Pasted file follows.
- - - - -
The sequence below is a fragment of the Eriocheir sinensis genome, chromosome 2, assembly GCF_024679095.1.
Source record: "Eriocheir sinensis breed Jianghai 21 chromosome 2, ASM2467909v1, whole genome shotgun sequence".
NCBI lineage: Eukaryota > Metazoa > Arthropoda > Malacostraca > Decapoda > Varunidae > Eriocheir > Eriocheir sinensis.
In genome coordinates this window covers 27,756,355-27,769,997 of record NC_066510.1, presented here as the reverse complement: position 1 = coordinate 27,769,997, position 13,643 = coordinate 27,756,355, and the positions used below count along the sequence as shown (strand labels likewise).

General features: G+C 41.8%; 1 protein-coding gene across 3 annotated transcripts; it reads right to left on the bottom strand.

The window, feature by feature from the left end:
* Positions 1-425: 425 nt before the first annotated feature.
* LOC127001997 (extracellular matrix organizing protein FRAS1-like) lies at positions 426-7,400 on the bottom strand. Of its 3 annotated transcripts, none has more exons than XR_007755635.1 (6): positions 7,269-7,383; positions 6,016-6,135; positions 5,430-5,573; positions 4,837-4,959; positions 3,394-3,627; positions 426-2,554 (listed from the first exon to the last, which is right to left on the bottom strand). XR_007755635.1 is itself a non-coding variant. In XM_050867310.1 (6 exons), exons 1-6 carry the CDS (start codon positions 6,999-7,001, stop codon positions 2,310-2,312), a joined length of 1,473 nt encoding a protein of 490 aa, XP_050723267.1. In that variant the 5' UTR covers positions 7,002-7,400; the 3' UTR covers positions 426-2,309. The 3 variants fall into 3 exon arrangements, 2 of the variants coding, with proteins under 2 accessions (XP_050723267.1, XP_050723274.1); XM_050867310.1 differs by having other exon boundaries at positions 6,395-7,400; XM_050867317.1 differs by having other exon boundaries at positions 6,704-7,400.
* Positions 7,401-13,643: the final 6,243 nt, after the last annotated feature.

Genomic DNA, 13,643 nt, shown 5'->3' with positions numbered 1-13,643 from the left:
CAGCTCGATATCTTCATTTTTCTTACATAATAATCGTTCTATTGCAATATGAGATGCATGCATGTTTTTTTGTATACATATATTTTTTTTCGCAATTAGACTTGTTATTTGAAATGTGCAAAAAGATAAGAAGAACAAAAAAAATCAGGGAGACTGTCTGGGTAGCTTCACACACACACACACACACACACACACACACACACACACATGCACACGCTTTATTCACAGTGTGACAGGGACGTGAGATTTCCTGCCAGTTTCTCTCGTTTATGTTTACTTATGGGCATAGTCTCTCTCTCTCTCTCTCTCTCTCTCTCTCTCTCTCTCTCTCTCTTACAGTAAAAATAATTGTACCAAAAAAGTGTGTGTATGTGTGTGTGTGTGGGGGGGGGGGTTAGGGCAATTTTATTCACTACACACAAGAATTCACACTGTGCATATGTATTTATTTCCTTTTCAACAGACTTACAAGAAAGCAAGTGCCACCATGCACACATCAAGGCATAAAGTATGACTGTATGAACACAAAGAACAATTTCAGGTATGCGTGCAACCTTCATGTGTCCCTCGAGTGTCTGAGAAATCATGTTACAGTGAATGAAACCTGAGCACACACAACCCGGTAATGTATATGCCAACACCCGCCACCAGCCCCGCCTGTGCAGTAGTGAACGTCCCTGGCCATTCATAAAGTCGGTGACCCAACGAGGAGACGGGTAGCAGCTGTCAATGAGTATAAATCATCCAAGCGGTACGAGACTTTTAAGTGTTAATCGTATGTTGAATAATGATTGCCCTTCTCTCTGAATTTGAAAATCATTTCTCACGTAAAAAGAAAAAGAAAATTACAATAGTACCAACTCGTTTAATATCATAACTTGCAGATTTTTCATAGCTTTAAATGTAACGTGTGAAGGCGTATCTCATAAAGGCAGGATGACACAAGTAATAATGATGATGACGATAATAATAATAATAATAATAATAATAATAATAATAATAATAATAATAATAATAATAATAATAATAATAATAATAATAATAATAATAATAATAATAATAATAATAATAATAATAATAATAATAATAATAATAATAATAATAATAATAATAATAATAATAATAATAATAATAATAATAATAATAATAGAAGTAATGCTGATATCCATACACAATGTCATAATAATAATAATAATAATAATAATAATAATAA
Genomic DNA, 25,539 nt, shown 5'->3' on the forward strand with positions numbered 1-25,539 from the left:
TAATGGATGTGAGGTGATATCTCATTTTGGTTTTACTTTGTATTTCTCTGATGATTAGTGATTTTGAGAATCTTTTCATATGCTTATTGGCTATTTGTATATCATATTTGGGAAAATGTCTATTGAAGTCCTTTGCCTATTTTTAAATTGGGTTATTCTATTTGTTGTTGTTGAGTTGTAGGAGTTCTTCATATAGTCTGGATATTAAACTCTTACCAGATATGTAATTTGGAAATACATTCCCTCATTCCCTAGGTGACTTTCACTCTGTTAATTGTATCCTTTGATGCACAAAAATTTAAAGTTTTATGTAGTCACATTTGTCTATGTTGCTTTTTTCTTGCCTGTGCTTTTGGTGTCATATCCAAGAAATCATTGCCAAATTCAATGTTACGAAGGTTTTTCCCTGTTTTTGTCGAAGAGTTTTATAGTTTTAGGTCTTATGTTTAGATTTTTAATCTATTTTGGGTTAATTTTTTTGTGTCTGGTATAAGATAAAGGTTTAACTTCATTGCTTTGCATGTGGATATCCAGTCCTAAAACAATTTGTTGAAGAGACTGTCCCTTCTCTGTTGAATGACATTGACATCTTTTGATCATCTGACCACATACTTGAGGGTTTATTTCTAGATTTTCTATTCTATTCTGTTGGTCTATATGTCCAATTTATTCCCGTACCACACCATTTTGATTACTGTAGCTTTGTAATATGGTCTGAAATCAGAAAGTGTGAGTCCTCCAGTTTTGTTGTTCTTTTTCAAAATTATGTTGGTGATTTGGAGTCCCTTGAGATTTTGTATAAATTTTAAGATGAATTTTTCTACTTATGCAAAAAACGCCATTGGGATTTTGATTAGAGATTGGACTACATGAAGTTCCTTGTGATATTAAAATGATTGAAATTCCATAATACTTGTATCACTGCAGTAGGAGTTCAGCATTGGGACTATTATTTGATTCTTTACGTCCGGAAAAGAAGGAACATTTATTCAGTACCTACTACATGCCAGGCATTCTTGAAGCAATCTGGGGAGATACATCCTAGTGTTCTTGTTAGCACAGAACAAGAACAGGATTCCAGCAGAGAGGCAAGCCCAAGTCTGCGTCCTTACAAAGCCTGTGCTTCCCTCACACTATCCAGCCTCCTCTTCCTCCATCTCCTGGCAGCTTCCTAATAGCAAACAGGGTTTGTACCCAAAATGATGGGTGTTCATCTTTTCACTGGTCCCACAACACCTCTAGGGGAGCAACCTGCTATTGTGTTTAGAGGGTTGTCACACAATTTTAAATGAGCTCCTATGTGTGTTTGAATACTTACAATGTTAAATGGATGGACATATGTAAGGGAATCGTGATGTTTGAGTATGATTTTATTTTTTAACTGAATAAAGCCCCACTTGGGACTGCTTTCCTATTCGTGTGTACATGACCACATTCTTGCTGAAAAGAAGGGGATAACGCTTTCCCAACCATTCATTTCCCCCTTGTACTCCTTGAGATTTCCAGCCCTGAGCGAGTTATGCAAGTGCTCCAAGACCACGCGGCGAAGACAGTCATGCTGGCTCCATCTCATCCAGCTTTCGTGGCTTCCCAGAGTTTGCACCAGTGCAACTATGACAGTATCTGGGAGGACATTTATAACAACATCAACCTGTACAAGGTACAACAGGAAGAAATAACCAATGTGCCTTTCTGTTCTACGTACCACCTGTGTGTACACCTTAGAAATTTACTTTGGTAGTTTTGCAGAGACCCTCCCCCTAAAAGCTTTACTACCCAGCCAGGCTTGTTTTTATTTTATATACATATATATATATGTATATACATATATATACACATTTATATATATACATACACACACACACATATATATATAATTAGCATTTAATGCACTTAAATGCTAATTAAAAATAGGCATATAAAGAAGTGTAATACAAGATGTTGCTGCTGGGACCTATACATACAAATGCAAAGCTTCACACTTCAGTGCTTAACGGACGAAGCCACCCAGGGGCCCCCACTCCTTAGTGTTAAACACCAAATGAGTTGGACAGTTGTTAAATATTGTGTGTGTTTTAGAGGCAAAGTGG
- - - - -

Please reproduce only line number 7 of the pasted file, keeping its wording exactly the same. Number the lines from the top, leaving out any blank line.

* Positions 1-425: 425 nt before the first annotated feature.